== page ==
The legislation from the Homeland Security and Governmental Affairs Committee further slows the revolving door between Congress and K St. by doubling to two years the amount of time a former Member of Congress must wait before lobbying his or her former colleagues, and by prohibiting former senior congressional staff from lobbying for a year the entire body which they formerly served, rather than the particular member who employed them.

Also, the bill increases penalties for lobbyists by doubling the civil fine for violations of the Lobbying Disclosure Act to $100,000.

Mr. President, the leadership of Rules Committee Chairman Lott and his Ranking Member and my own senior Senator, Chris Dodd, must also be noted. They too produced a strong bill from their Committee, which was combined with ours on the Senate floor. Their bill prohibited most gifts from lobbyists to Members of Congress and required pre-approval and greater disclosure of all Congressional travel.

It also addressed an issue of deep significance to many Americans by requiring that earmarks attached to legislation be listed, explained, and the member behind the earmark be identified.

This package of reforms was further strengthened on the Senate floor with an amendment from my colleague Senator Dodd to make sure that all gifts from lobbyists were banned – including meals. This, Mr. President, is truly a remarkable victory for those who believe the relationship between lobbyists and Members of Congress has been too cozy. The bill was additionally strengthened with an amendment from Senators Wyden and Grassley that would abolish the practice of secret holds on legislation, requiring the member who wishes to place a hold to identify him or herself.

I also want to thank Senators McCain, Obama, and Feingold, all stalwarts of reform and indispensable allies in this endeavor. Both Senators McCain and Feingold were out ahead on this issue, having introduced strong reform legislation last year.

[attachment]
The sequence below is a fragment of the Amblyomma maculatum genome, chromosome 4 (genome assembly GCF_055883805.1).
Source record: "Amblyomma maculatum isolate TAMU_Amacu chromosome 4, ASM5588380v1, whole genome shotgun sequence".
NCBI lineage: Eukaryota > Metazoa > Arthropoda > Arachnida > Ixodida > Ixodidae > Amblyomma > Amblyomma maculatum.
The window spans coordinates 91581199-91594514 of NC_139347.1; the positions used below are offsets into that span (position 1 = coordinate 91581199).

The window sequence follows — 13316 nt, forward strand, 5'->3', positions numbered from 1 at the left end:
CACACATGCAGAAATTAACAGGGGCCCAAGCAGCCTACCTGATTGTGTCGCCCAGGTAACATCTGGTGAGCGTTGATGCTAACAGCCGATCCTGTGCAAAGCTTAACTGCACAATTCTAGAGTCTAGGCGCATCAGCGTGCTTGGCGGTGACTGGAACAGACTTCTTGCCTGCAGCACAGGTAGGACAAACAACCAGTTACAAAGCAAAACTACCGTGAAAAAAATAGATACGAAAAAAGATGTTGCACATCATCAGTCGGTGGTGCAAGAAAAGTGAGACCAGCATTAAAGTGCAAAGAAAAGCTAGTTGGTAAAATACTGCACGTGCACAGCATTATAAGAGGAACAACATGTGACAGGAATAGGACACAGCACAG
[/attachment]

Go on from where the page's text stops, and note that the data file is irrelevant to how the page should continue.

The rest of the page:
In addition, Senate Minority Leader Reid provided essential muscle and impetus when he introduced his own reform package, supported by almost the entire Democratic Senate caucus, earlier this year.

Senator Collins and I are disappointed the Senate rejected an amendment we offered with Senators McCain, Collins, and Obama that would have established an independent Office of Public Integrity to conduct the preliminary stage of a Senate ethics complaint. I believe this independent office would have further assured the public that we in Congress are not only dead serious about reform but are dead serious about the enforcement of that reform.

And I regret a group of us were unable to offer an amendment to increase the reimbursement costs of airplane travel provided to members by private entities. But even without these additional reforms, this legislation sends the clear and powerful message that, in Washington, we are taking significant steps to make sure here in this Congress results go to the greatest public good and not ever to the highest bidder.

I have said many times throughout this debate that we now have a once in a generation opportunity to reach bipartisan agreement on a broad set of reforms that will reduce cynicism, prevent abuse and restore trust in the American people in their government, Mr. President, I believe this bill does just that.

On a final note, I would like to thank several staff members for their long hours and exceptional hard work on this legislation. On my staff, I particularly want to thank Troy Cribb, who led our efforts on this bill, as well as my Staff Director Joyce Rechtschaffen and Chief Counsel Laurie Rubenstein. They labored to make this bill as good as it could possibly be. I also want to thank Michael Bopp, Jennifer Hemmingway, Ann Fisher, and Kurt Schmautz on the majority staff, and Kennie Gill and Veronica Gillespie from Senator Dodd’s staff, and Senator Lott’s able staff, as well. I thank them all. I thank my colleagues and I thank the Chair. I yield the floor.